Breathing exercises — or focusing on slow, regular breaths — may be just the thing to help you cope with stress without leaving your home or spending any money. The idea is to trigger your body's relaxation response, characterized by slower breathing, lower blood pressure and a feeling of increased wellbeing, according to the Center for Complementary and Integrative Health.
One popular technique is the 4-7-8 breathing method, aka the relaxing breath exercise. Here's the breakdown on how it helps with stress and how to get started.
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Benefits of Breathing Exercises
Breathing exercises are linked to several notable health benefits, such as lower blood pressure, increased immune function and lower anxiety and depression, according to Harvard Health Publishing.
When presented with any of the stressors that are part of life these days, the body naturally defaults to the "fight or flight" response, increasing blood pressure and anxiety. With consistent, proper practice of breathing techniques, though, the body learns to quickly calm itself.
Breathing exercises also acts as a meditation to quiet the mind. That's why deep breathing exercises for sleep can be very effective.
4-7-8 Breathing Method: The Basics
The 4-7-8 method is a simple technique that almost anyone can learn. It can indeed ease anxiety, affirms Heidi McBain, LMFT, a licensed professional counselor who helps women work through anxiety with breathing techniques in the Arlington, Texas, area.
"It helps quiet your mind while you focus on your breath," McBain says. "It may also be helpful to do this before bed if you have trouble sleeping."
The 4-7-8 breathing exercise is a form of Pranayama, an ancient Indian wellness practice.
Pranayama involves the manipulation of breath in three phases: inhalation, retention and exhalation, per a paper in the January 2018 issue of the Journal of Traditional and Complementary Medicine. (The breathing techniques used in yoga are also a form of Pranayama.
How to Do 4-7-8 Breathing
The numbers 4, 7 and 8 refer to the three time counts in this breathing method. Here are the steps for doing it correctly:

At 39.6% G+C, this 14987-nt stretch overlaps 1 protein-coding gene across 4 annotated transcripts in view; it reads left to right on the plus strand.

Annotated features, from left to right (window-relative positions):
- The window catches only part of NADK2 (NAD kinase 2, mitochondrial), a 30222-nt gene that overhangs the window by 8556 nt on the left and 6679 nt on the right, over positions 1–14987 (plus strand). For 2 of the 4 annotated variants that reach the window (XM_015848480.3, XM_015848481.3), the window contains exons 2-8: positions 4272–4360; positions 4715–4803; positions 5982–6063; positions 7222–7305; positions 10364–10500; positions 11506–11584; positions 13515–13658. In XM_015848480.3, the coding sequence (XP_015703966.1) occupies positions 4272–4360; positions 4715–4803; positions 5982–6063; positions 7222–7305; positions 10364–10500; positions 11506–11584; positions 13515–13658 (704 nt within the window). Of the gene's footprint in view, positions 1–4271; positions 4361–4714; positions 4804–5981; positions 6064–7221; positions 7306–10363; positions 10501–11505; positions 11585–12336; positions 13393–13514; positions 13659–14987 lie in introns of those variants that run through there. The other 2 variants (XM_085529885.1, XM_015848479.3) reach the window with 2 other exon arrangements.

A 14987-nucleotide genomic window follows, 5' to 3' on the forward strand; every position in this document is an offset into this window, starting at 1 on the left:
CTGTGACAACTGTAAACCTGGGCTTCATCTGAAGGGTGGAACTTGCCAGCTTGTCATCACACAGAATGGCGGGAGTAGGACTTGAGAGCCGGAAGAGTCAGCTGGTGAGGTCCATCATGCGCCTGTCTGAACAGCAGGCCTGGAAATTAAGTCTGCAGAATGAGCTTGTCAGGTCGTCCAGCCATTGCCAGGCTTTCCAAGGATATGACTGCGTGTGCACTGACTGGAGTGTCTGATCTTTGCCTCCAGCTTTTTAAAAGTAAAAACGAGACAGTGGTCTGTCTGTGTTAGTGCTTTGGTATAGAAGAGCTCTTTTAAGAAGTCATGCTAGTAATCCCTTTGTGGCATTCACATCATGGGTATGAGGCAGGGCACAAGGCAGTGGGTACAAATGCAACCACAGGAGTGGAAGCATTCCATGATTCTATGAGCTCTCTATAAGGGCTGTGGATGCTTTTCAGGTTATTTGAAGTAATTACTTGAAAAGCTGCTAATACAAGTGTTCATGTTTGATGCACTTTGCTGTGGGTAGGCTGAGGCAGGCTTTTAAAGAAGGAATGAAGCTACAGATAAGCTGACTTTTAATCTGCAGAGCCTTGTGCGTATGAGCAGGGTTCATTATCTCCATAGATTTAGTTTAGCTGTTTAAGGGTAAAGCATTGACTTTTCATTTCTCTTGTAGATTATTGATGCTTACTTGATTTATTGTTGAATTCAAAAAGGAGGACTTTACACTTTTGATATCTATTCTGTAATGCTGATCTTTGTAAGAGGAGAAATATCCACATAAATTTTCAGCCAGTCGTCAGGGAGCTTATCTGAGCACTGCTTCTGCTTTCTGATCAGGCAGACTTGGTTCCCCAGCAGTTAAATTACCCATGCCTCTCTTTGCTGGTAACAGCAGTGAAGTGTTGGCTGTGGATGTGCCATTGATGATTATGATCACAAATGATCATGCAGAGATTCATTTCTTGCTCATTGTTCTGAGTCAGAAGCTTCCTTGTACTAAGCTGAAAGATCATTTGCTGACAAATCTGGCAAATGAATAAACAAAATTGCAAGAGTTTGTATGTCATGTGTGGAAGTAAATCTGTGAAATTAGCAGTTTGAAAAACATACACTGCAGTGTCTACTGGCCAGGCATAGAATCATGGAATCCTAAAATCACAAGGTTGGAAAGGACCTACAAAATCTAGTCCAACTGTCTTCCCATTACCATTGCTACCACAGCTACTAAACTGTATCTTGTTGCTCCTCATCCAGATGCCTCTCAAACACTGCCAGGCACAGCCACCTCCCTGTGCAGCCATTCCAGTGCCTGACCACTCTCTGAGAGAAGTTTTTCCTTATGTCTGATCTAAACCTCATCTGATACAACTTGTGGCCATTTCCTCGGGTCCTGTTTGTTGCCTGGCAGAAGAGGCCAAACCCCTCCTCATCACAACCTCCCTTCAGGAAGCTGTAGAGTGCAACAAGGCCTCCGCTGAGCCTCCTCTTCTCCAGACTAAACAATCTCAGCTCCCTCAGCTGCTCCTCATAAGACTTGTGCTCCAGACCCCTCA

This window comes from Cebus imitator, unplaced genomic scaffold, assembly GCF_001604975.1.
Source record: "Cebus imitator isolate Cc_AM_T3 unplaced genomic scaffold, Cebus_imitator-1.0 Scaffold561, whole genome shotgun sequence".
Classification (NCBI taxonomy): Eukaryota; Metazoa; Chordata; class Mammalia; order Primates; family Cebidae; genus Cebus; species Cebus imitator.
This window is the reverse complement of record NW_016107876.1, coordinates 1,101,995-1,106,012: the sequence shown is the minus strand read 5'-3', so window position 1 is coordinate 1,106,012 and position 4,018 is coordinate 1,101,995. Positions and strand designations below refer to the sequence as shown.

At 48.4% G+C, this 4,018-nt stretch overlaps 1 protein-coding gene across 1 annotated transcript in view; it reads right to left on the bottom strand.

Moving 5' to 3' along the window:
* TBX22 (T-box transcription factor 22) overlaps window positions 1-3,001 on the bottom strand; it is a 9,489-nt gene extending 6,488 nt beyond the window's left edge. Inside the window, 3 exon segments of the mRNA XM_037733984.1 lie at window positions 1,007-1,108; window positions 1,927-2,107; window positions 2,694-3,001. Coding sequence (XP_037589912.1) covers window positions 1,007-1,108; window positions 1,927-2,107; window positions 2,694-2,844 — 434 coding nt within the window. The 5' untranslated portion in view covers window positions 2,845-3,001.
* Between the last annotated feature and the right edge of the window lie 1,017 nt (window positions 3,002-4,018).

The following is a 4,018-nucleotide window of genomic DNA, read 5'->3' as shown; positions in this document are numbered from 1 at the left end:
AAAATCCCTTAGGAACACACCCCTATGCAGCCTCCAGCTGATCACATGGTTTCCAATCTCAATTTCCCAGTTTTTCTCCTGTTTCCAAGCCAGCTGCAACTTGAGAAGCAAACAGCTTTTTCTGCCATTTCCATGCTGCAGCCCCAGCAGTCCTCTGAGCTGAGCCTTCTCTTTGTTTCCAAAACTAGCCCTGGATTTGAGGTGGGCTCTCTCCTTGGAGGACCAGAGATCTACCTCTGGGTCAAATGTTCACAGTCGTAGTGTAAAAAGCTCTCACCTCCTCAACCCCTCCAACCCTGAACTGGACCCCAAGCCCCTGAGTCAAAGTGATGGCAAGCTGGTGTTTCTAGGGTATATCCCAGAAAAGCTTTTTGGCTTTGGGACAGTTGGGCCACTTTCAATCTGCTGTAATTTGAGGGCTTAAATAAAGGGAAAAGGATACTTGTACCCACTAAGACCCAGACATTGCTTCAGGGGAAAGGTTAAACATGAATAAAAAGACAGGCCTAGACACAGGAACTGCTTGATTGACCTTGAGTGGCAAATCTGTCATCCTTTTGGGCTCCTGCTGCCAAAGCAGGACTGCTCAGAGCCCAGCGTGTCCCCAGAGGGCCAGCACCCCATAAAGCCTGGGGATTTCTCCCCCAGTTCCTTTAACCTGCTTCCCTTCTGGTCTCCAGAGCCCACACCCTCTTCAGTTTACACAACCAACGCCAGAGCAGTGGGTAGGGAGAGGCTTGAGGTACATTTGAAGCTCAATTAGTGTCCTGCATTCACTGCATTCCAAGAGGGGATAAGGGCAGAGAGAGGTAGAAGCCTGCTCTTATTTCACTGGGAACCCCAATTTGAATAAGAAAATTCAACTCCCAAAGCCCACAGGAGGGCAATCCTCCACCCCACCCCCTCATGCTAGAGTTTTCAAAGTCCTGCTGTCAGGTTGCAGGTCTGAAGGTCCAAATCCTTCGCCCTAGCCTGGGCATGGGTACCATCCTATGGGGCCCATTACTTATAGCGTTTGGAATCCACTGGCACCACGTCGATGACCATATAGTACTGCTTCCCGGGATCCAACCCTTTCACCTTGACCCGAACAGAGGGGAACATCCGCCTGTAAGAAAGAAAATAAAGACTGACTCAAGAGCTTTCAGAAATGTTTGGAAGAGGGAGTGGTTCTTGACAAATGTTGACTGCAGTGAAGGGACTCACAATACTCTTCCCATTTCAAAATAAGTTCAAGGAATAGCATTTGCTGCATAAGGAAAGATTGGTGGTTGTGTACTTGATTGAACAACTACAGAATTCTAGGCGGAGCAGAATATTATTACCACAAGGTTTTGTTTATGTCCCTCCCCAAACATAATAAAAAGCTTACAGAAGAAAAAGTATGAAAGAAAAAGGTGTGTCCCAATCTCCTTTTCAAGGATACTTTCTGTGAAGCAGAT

- Start by sitting up straight in a comfortable position.
- Next, place the tip of your tongue on the ridge of your gums, just behind your upper front teeth.
- Expand your diaphragm and slowly inhale through your nose for a count of 4.
- Hold your breath for another count of 7.
- Open your mouth slightly, keeping your tongue in place, and exhale for a count of 8.
- Repeat this cycle four times.
Proponents of 4-7-8 breathing recommend using this technique at least twice a day. The idea behind these scheduled sessions is to retrain your entire way of breathing. Alternatively, you can try adding it to your bedtime routine, as a deep breathing exercise to help you go to sleep.
For many of us, deep breathing feels unnatural. Body image may be one reason, according to Harvard Health Publishing. We tend to hold in our stomach muscles, which gradually makes shallow breathing seem normal and limits the diaphragm's range of motion.
As a result, the lowest part of the lungs doesn't get a full share of oxygen, which can make you feel short of breath and anxious.
Before You Get Started, Remember...
Not every breathing or relaxation technique is right for every person.
"This technique works well for some people, but others do better listening to a guided meditation or simply relaxing sounds while they focus on their breath," McBain says. "In times of great stress, creating time and space in your life to focus on your self-care is what's most important, whether it takes the form of breathing exercises, meditation, journaling, mindfulness or exercise."
And if you've tried to work through your anxiety on your own and you're not feeling better, it might be time to reach out to a therapist.
- National Institutes of Health: National Center for Complementary and Integrative Health: "Relaxation Techniques for Health"
- Journal of Traditional and Complementary Medicine: "Effects of Bhramari Pranayama on Health – A Systematic Review"
- Harvard Health Publishing: "Relaxation techniques: Breath control helps quell errant stress response"
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